The annual OutFest scored a perfect 10 this year — with tens of thousands converging on the Gayborhood for the world’s largest National Coming Out Day festivity, this year held on 10/10/10.
About 40,000 people participated in the 20th annual celebration, which stretched from Walnut to Pine streets along 12th and 13th.
The streets were filled with 147 vendors, selling rainbow-themed goods and crafts and offering information about community agencies, said Franny Price, executive director of Philly Pride Presents, which stages OutFest and June’s Pride festival.
“It was a wonderful day,” she said. “The weather was great, the attendance was great and the participation was great. We had over 70 community groups who had tables, and lots of local businesses so it was definitely a huge, huge networking day and we’re proud we were able to offer that to the community.”
The stage, at 13th and Locust, offered a constant flow of entertainment, starting with the traditional singing of “It’s a Beautiful Day in the Gayborhood” by Michael Byrne, who was followed by such acts as magician Dale Varga, Cher impersonator Steve Andrade, Miss Philly Gay Pride 2010 Alexis Cartier, singers Ariel Aparicio and Juan Lords and several area drag performers.
Community members were invited on stage for the annual high-heel race and penis-shaped bagel-eating contest, and brought up their rainbow-clad animals for a pet contest.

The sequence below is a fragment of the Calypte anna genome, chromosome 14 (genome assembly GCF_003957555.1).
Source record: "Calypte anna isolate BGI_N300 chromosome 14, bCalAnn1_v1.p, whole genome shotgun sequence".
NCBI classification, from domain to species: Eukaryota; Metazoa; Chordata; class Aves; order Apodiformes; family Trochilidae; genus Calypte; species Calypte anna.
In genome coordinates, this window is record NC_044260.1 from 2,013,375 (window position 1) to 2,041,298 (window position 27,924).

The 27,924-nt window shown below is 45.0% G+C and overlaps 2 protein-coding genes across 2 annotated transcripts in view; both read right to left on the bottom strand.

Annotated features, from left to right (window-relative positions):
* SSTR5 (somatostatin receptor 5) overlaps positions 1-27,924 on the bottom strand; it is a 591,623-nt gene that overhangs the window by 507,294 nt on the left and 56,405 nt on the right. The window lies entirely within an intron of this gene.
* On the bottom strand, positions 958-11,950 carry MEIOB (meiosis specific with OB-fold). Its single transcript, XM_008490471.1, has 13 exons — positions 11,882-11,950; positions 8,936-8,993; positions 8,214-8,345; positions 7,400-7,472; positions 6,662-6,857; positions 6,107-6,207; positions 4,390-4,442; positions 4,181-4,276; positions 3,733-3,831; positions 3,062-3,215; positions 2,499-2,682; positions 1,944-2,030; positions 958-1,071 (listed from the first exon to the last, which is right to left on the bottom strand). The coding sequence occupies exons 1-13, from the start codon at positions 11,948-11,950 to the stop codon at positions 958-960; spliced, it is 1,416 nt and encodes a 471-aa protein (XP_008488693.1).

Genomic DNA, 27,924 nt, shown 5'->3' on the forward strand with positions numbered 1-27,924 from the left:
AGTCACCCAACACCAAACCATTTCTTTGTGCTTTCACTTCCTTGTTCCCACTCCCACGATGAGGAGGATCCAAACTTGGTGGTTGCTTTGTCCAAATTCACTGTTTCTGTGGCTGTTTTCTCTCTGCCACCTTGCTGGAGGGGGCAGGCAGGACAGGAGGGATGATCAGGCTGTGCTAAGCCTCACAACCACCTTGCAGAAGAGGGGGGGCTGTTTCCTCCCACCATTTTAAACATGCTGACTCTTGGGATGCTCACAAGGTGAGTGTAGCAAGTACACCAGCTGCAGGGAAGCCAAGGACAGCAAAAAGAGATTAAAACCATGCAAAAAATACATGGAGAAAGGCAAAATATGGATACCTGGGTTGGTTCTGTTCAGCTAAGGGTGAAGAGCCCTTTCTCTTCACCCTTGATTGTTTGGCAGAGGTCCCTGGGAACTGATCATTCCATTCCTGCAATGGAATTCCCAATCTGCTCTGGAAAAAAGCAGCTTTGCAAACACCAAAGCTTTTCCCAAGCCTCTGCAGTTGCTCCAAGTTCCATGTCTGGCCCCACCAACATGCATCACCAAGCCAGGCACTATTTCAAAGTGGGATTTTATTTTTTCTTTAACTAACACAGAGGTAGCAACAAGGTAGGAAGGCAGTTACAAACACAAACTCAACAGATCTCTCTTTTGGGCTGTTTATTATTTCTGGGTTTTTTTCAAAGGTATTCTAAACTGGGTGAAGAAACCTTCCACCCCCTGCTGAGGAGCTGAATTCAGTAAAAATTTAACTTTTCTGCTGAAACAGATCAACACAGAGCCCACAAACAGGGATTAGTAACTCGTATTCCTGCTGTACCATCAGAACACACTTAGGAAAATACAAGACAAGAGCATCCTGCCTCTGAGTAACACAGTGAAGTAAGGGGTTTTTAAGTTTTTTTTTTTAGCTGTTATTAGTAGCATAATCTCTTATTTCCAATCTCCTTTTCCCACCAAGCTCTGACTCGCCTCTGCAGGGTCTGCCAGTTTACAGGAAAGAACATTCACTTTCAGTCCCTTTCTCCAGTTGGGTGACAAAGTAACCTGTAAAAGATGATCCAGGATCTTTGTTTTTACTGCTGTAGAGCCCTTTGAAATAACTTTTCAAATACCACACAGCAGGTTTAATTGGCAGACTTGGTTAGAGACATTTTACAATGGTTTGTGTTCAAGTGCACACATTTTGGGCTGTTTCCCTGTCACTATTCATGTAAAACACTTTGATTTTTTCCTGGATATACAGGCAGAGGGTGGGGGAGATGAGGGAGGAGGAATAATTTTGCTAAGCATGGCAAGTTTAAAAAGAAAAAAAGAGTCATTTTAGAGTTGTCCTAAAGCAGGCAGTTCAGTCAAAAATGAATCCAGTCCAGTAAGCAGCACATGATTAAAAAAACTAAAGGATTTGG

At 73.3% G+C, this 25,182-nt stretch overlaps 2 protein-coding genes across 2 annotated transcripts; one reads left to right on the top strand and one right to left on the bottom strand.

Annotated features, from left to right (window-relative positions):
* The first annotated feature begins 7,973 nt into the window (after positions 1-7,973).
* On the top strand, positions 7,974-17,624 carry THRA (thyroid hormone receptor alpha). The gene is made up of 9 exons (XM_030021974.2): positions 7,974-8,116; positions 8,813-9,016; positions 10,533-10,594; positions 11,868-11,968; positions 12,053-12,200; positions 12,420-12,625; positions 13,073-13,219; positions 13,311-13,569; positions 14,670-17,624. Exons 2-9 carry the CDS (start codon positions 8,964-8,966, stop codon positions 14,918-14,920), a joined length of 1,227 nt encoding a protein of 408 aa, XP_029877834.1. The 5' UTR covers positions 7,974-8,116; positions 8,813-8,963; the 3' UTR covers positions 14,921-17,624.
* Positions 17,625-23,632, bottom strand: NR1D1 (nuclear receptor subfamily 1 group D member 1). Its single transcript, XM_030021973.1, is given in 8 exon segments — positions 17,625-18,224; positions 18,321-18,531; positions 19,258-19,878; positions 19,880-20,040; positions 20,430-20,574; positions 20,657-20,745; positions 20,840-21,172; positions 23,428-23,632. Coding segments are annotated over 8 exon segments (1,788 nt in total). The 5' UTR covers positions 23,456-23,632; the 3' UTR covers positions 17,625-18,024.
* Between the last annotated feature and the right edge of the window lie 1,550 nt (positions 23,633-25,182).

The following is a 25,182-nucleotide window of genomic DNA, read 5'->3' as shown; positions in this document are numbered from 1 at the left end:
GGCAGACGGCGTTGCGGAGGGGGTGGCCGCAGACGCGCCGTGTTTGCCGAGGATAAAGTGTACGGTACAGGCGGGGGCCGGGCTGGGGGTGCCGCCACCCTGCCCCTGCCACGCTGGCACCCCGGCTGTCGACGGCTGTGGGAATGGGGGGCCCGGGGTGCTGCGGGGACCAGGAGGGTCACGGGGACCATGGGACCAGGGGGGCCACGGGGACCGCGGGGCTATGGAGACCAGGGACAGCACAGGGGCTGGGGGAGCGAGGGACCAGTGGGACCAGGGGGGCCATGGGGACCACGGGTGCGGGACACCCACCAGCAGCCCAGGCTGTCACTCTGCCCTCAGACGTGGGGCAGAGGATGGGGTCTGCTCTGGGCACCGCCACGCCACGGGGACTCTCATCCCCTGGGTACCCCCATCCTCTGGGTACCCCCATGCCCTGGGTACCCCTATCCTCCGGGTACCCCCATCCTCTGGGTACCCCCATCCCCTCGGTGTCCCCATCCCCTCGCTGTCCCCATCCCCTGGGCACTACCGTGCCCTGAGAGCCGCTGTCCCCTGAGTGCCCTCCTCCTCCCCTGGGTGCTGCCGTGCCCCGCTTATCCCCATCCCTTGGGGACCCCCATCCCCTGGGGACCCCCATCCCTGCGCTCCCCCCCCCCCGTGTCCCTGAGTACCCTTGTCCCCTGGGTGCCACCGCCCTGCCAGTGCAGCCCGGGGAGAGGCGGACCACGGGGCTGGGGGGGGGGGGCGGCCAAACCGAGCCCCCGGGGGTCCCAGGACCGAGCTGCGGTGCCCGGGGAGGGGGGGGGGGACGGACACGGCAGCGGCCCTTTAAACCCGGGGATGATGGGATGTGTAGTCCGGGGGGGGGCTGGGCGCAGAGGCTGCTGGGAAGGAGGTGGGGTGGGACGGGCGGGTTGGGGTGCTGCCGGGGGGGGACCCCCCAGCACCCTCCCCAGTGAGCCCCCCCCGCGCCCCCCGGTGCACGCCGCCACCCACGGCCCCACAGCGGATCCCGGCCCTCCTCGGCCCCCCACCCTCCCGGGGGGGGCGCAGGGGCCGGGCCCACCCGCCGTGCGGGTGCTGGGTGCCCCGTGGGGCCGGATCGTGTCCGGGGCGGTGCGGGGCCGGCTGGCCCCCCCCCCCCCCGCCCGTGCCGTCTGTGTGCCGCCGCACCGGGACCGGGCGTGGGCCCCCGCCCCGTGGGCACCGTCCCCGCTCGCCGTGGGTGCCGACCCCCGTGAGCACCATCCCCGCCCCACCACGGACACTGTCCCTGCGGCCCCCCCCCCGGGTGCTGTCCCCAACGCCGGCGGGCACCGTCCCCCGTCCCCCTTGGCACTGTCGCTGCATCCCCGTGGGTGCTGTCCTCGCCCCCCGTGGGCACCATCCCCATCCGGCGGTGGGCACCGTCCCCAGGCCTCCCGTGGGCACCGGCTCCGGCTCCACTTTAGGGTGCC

Out youth also took the stage for a special recognition that stemmed from the recent rash of suicides by LGBT teens.
“We had 72 kids up there,” Price said. “Our stage manager was amazed and said, ‘Fran, do you realize that there are 72 of them up there?’ We asked earlier in the day how many the stage could fit and they said about 100 with no problem, and when we started inviting them up there were probably only 30 at first and then I looked again and it was just filled.”
Two other youth were also recognized during the annual awards presentation, with the OutStanding Youth Award going to Kristen Thomas and the Gilbert Baker National OutProud Award to Joey Kemmerling, who launched an online initiative to curb anti-LGBT bullying. Steve McCann, founder of PhillyGayCalendar.com, was this year’s recipient of the OutProud Award.
There were no reported arrests at the events, and Price said festival-goers largely stayed away from the antigay protesters from Repent America, who set up shop at their usual spot on 13th Street near Locust and, new this year, used songs at times to communicate their messages.
Later in the day, Price said she spotted children sporting antigay signs, which she called “disturbing,” although she was unsure if they were connected to Repent America.
A group of OutFest volunteers stood in front of the protesters throughout the day to encourage attendees not to engage them in confrontation.
“I really felt sorry for them that they had to hear all day that they were going to hell from the protesters,” Price said. “I give them a lot of credit for standing there the entire day and putting up with it.”